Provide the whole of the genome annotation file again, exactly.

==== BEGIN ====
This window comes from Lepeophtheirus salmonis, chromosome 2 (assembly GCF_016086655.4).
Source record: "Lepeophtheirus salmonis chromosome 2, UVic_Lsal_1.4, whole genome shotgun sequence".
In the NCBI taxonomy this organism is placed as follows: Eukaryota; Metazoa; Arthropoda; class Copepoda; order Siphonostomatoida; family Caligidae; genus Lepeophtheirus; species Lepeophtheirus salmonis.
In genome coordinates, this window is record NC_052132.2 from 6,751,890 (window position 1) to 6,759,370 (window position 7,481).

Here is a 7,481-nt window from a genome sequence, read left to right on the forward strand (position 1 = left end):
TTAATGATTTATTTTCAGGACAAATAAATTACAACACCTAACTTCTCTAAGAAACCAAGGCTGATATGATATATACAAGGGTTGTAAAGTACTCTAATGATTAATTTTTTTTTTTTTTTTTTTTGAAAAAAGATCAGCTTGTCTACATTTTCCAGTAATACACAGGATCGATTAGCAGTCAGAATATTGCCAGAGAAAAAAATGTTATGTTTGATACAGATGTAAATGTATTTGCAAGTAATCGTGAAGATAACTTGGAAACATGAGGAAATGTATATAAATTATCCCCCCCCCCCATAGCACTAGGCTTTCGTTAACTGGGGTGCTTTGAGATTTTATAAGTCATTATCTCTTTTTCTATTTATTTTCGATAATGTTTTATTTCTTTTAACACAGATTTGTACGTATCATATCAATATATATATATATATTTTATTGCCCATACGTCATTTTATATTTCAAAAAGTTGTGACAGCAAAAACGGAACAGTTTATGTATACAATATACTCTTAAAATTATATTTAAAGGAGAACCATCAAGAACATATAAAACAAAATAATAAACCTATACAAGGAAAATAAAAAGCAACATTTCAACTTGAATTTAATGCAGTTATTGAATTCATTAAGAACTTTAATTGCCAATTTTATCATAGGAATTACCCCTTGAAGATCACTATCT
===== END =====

This window comes from Lepeophtheirus salmonis, chromosome 2 (assembly GCF_016086655.4).
Source record: "Lepeophtheirus salmonis chromosome 2, UVic_Lsal_1.4, whole genome shotgun sequence".
In the NCBI taxonomy this organism is placed as follows: Eukaryota; Metazoa; Arthropoda; class Copepoda; order Siphonostomatoida; family Caligidae; genus Lepeophtheirus; species Lepeophtheirus salmonis.
In genome coordinates, this window is record NC_052132.2 from 6,751,890 (window position 1) to 6,759,370 (window position 7,481).

Here is a 7,481-nt window from a genome sequence, read left to right on the forward strand (position 1 = left end):
TTAATGATTTATTTTCAGGACAAATAAATTACAACACCTAACTTCTCTAAGAAACCAAGGCTGATATGATATATACAAGGGTTGTAAAGTACTCTAATGATTAATTTTTTTTTTTTTTTTTTTTGAAAAAAGATCAGCTTGTCTACATTTTCCAGTAATACACAGGATCGATTAGCAGTCAGAATATTGCCAGAGAAAAAAATGTTATGTTTGATACAGATGTAAATGTATTTGCAAGTAATCGTGAAGATAACTTGGAAACATGAGGAAATGTATATAAATTATCCCCCCCCCCCATAGCACTAGGCTTTCGTTAACTGGGGTGCTTTGAGATTTTATAAGTCATTATCTCTTTTTCTATTTATTTTCGATAATGTTTTATTTCTTTTAACACAGATTTGTACGTATCATATCAATATATATATATATATTTTATTGCCCATACGTCATTTTATATTTCAAAAAGTTGTGACAGCAAAAACGGAACAGTTTATGTATACAATATACTCTTAAAATTATATTTAAAGGAGAACCATCAAGAACATATAAAACAAAATAATAAACCTATACAAGGAAAATAAAAAGCAACATTTCAACTTGAATTTAATGCAGTTATTGAATTCATTAAGAACTTTAATTGCCAATTTTATCATAGGAATTACCCCTTGAAGATCACTATCT